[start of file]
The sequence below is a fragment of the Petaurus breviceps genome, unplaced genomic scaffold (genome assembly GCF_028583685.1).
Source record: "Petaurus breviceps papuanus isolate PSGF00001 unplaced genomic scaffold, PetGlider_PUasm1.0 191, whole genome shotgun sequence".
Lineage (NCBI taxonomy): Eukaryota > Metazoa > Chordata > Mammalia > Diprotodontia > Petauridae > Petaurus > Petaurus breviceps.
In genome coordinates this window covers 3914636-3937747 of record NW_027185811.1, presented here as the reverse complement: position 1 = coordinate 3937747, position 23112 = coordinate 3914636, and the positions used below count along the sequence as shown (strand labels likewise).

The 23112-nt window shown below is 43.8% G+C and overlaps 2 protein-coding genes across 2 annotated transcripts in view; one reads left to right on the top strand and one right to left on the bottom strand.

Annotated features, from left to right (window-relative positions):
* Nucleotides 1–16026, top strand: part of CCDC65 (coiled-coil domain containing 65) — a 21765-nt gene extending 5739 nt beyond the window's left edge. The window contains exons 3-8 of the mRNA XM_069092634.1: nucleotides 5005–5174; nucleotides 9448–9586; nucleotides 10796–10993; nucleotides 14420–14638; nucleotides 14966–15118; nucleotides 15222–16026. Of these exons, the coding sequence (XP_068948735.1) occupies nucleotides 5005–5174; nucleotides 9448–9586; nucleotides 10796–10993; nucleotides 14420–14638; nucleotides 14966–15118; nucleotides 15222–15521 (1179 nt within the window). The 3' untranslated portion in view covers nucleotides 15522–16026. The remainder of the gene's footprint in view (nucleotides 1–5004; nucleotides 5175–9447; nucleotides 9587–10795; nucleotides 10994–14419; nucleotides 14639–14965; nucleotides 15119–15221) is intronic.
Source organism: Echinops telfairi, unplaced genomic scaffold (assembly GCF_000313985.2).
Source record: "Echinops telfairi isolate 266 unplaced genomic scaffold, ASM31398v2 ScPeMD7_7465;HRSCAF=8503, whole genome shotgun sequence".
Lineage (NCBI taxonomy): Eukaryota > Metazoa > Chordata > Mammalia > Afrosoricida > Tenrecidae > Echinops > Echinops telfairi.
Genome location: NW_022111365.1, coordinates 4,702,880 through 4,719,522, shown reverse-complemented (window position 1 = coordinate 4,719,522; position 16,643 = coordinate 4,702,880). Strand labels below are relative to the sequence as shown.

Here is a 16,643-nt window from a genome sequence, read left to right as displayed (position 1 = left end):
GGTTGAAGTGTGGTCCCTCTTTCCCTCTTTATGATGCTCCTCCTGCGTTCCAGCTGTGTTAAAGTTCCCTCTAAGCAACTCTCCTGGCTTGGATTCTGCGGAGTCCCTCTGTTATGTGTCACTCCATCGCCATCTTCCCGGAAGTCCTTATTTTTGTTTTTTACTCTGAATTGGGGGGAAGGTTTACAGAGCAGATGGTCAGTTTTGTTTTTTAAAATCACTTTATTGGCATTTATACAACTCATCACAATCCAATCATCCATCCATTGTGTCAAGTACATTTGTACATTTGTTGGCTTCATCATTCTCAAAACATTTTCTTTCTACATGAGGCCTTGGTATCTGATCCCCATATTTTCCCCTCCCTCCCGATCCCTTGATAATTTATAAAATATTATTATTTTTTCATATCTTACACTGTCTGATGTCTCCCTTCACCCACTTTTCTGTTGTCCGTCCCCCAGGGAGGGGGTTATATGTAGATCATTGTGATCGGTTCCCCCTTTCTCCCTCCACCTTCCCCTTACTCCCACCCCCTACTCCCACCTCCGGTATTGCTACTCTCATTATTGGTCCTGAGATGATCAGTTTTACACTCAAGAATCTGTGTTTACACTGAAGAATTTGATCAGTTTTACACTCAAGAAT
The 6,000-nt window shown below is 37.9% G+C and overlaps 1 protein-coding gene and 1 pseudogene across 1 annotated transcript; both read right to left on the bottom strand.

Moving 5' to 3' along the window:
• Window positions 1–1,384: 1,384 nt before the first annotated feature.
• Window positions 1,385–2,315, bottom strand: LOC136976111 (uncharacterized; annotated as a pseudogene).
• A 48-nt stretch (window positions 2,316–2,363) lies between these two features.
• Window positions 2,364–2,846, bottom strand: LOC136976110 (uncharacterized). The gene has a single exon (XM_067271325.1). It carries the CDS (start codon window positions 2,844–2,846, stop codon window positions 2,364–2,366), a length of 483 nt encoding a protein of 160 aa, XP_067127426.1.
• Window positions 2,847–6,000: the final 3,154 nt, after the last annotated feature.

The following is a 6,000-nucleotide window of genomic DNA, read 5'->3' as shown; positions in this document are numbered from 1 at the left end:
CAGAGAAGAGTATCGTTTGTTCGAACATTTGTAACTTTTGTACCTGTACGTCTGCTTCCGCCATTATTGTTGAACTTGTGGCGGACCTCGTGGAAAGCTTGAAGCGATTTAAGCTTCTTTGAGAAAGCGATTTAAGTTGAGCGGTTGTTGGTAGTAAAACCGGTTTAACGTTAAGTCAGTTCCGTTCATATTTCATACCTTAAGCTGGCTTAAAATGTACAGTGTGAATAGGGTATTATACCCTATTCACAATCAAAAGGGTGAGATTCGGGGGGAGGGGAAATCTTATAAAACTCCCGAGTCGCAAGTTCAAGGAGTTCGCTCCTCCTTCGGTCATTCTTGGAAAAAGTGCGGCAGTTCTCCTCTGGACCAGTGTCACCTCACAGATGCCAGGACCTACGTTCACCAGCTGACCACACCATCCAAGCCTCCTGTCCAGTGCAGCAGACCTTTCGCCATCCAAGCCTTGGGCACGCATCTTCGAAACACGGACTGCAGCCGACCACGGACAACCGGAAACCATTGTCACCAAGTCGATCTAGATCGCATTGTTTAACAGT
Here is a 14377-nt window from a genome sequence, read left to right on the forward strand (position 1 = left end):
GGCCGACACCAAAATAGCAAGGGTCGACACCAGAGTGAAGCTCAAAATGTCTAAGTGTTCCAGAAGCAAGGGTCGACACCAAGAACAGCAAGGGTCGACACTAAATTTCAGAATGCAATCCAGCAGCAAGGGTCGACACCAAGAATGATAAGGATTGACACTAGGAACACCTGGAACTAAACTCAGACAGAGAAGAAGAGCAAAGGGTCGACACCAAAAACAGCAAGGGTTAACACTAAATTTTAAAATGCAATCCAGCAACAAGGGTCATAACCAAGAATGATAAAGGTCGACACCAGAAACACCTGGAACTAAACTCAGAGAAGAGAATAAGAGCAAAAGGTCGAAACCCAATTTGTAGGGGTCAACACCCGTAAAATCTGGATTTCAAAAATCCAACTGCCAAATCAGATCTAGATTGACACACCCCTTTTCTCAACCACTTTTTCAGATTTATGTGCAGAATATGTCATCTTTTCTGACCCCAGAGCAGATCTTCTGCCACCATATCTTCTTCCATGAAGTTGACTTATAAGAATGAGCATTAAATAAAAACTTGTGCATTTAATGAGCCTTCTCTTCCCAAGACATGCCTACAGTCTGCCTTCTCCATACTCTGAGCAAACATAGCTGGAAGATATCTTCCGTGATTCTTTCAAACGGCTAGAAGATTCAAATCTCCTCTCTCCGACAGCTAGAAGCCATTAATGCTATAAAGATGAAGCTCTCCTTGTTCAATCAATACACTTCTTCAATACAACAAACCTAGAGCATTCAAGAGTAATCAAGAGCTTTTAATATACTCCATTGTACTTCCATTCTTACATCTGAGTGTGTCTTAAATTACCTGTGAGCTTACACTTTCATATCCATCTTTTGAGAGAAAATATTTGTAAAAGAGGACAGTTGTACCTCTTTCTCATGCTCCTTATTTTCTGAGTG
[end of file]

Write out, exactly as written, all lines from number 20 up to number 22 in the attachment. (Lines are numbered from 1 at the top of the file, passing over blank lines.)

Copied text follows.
• Window positions 2,847–6,000: the final 3,154 nt, after the last annotated feature.

The following is a 6,000-nucleotide window of genomic DNA, read 5'->3' as shown; positions in this document are numbered from 1 at the left end:
CAGAGAAGAGTATCGTTTGTTCGAACATTTGTAACTTTTGTACCTGTACGTCTGCTTCCGCCATTATTGTTGAACTTGTGGCGGACCTCGTGGAAAGCTTGAAGCGATTTAAGCTTCTTTGAGAAAGCGATTTAAGTTGAGCGGTTGTTGGTAGTAAAACCGGTTTAACGTTAAGTCAGTTCCGTTCATATTTCATACCTTAAGCTGGCTTAAAATGTACAGTGTGAATAGGGTATTATACCCTATTCACAATCAAAAGGGTGAGATTCGGGGGGAGGGGAAATCTTATAAAACTCCCGAGTCGCAAGTTCAAGGAGTTCGCTCCTCCTTCGGTCATTCTTGGAAAAAGTGCGGCAGTTCTCCTCTGGACCAGTGTCACCTCACAGATGCCAGGACCTACGTTCACCAGCTGACCACACCATCCAAGCCTCCTGTCCAGTGCAGCAGACCTTTCGCCATCCAAGCCTTGGGCACGCATCTTCGAAACACGGACTGCAGCCGACCACGGACAACCGGAAACCATTGTCACCAAGTCGATCTAGATCGCATTGTTTAACAGT